Monday, March 19, 2012
The King of Tonga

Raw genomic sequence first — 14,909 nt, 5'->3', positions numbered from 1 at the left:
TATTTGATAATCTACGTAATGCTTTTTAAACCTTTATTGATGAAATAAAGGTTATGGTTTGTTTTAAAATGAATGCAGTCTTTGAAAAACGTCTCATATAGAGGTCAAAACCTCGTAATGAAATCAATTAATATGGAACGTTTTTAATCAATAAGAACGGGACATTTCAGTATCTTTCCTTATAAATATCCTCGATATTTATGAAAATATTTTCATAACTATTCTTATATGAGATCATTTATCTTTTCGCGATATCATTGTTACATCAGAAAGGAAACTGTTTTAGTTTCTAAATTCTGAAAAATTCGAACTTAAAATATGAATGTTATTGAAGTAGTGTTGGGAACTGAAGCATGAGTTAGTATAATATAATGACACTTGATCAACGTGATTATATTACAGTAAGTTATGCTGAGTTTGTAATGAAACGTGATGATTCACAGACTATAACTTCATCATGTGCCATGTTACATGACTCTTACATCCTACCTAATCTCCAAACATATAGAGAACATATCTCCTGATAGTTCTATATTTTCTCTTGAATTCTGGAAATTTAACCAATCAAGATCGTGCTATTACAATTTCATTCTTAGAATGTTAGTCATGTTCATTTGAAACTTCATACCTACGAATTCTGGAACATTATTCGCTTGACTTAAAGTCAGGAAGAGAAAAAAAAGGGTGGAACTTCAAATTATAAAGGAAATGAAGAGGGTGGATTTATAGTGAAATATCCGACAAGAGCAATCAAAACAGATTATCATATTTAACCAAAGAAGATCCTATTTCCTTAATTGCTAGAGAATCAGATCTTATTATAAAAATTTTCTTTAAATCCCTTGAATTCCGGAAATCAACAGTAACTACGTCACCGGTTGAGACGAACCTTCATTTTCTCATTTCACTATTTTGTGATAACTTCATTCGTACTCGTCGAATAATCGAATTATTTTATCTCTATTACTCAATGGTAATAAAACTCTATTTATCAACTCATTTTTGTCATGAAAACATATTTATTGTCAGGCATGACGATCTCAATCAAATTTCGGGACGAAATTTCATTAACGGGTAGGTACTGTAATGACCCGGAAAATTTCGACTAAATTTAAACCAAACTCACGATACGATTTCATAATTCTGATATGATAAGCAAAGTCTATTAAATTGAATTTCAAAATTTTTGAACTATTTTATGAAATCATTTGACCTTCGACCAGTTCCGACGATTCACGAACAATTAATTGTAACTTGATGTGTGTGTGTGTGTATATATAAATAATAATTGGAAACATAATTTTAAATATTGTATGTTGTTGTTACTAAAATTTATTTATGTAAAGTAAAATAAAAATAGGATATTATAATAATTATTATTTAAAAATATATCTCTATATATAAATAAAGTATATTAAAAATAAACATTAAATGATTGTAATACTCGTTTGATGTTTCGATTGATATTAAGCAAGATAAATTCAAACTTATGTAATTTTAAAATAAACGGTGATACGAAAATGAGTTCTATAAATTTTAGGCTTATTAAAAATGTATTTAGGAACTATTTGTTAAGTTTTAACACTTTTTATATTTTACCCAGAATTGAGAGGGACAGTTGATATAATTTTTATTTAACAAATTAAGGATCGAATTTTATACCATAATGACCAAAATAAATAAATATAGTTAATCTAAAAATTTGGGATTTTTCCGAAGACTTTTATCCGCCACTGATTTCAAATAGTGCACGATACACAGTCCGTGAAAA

There is more than a hint of condescension in most of the obituaries that have appeared this morning following the death yesterday of His Majesty King George Tupou V of Tonga. As I have mentioned before, this appears to build on depressingly persistent attitudes that were first prompted by the appearance at the Coronation of the King’s grandmother, Queen Sālote Mafile‘o Pilolevu Tupou III. Today’s press dwells in some detail and apparently with some surprise on the King’s habits of dress, always elegant. A taste for spats hardly seems objectionable in a monarch, and pith-helmets are simply practical in the tropics. There is also much emphasis upon on His Majesty’s use in and around the capital, Nuku’alofa, of a customized London taxicab. “An English taxi,” His Majesty once explained, “is extremely easy to get in and out of wearing a sword, a spiked helmet, and spurs. I realize these are not primary considerations for most people buying a car, but they are for me.” What ought to be underlined, however, is that through his relatively brief reign this gentle King voluntarily relinquished most of his executive powers, and introduced to Tonga for the first time in her history a measure of functioning parliamentary democracy—something that his father, King Taufa’ahau Tupou IV, resisted for more than forty years. This was no small achievement, and promises to be the King’s proudest legacy. He is succeeded by his younger brother.